The billionaire is using Twitter to share his opinions.
Elon Musk mocks SEC as judge demands they justify fraud settlement
Tesla Inc's Elon Musk mocked the US Securities and Exchange Commission on Thursday, just hours after a federal judge ordered him and the regulator to justify their securities fraud settlement, which let Musk remain chief executive.
"Just want to that the Shortseller Enrichment Commission is doing incredible work," Musk, a frequent critic of investors betting against the electric car company, wrote on Twitter. "And the name change is so on point!"
The tweet came five days after Musk settled SEC charges that he misled investors in tweets on August 7, including that there was "funding secured" to take his Palo Alto, California-based company private at $420 (Dh1,542) per share.
Musk agreed to pay a $20 million fine, and step aside as Tesla's chairman for three years, to settle charges that could have forced his exit from Tesla. The company also accepted a $20 million fine, despite not being charged with fraud.
Tesla and the SEC declined requests for comment.
Former SEC lawyers questioned the wisdom of Musk's latest tweet, but said it was unlikely to jeopardise the settlement, which prevents Musk from denying wrongdoing or suggesting that the regulator's allegations were untrue.
“I don't think the SEC would look at this as a denial of the facts alleged," said Peter Henning, a law professor at Wayne State University in Detroit. "But you don't take gratuitous shots at the SEC. There's no real upside."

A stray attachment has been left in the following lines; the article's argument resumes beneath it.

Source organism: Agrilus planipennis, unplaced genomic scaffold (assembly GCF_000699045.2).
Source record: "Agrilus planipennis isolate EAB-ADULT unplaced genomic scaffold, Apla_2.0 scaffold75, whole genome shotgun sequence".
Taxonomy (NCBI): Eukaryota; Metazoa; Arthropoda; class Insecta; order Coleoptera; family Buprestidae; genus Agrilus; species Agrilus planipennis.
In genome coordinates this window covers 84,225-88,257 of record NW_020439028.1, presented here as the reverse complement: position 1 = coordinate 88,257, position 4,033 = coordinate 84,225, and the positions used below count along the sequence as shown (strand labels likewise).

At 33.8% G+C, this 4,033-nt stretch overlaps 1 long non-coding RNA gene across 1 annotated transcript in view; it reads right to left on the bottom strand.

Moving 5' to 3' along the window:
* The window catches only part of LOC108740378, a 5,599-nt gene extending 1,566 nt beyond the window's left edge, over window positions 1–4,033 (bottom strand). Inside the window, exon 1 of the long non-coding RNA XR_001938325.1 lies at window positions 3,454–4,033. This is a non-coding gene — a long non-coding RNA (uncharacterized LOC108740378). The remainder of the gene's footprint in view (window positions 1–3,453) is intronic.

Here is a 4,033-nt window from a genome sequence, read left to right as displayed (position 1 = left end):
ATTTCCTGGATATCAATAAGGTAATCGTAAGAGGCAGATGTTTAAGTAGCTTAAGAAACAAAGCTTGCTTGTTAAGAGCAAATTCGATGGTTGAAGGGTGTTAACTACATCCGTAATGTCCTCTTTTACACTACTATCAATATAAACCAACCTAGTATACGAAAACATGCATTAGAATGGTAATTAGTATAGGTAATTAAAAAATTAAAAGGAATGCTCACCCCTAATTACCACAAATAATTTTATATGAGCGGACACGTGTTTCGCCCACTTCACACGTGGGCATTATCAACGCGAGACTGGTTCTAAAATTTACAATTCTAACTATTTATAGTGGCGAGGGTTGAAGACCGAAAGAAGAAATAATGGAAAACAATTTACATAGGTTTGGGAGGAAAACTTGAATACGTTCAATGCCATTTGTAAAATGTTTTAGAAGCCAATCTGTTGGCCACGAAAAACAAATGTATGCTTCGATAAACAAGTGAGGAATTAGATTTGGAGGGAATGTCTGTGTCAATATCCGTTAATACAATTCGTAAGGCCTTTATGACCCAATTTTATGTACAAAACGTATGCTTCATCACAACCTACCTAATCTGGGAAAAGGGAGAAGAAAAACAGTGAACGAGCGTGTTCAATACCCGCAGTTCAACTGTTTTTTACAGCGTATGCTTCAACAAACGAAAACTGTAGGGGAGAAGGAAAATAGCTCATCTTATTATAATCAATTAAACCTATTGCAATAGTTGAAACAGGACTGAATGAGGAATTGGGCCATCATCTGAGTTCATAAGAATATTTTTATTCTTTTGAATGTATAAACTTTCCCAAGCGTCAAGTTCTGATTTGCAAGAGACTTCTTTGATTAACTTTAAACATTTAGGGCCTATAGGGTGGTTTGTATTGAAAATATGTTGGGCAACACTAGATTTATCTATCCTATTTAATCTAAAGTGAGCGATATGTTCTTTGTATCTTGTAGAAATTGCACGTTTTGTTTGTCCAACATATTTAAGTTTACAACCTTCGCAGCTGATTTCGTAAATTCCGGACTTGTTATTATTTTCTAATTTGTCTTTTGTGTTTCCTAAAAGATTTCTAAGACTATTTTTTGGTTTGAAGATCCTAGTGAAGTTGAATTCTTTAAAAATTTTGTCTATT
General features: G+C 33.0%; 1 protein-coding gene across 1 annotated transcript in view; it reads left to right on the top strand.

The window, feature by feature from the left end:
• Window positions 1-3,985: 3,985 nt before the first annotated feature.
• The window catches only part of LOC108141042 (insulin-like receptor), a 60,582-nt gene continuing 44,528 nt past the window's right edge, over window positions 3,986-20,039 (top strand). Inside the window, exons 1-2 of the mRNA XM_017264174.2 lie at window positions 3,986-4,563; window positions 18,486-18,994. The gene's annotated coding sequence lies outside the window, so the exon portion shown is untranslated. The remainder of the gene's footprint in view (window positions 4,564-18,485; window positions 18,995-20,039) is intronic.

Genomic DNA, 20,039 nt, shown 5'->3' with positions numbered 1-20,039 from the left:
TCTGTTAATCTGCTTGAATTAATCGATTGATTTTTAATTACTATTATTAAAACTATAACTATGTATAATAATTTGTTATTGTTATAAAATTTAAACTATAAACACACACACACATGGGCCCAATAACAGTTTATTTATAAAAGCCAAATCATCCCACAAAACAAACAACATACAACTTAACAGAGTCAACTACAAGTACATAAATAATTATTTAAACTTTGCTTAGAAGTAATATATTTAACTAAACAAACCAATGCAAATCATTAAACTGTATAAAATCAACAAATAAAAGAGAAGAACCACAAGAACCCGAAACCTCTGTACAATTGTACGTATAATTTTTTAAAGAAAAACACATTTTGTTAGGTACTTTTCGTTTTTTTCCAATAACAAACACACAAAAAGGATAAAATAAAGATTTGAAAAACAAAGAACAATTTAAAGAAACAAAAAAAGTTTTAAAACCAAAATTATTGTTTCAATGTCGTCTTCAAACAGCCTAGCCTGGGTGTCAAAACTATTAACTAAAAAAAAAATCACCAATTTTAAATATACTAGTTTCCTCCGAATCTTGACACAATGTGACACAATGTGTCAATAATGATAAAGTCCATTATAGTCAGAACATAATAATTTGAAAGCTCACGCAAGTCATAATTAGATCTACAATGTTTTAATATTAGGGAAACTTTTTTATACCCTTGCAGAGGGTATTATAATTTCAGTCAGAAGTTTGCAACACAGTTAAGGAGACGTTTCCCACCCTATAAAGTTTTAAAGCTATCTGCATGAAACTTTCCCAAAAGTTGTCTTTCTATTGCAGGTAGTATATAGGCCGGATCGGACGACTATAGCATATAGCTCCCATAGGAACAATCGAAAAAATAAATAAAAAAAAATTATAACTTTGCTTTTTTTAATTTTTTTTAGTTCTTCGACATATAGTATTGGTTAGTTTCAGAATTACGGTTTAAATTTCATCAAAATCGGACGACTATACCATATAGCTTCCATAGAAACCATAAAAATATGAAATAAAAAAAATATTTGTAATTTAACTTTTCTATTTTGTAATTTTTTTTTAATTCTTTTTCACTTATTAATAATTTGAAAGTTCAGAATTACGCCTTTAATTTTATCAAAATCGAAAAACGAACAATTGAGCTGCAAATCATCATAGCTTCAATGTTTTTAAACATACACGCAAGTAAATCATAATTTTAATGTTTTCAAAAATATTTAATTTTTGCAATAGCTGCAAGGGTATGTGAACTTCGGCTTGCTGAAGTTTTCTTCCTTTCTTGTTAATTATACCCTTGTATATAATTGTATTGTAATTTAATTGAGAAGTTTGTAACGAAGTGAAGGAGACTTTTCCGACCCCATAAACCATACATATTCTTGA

Shares of Tesla closed down $12.97, or 4.4 percent, at $281.83, and fell another 2.1 percent to $276 following Musk's tweet after market hours.
The tweet came less than four hours after US District Judge Alison Nathan in Manhattan ordered Musk and the SEC to explain by October 11 in a joint letter why their settlement was fair and reasonable and would not hurt the public interest.
Ms Nathan said it was her regular practice to request such letters.
"She may want to know why Tesla is paying a fine because the CEO doesn't know when to shut up," said Adam Pritchard, a University of Michigan law professor and former SEC lawyer.
Musk's tweet on Thursday received more than 2,500 responses, with some users questioning the billionaire's judgement.
"Seriously? You know you still need their help convincing a judge that your penalty was sufficient... Maybe a 420M fine would have been more appropriate?" one Twitter follower said. The proposed take-private price was $420 a share.
Musk replied, "the opposite is true."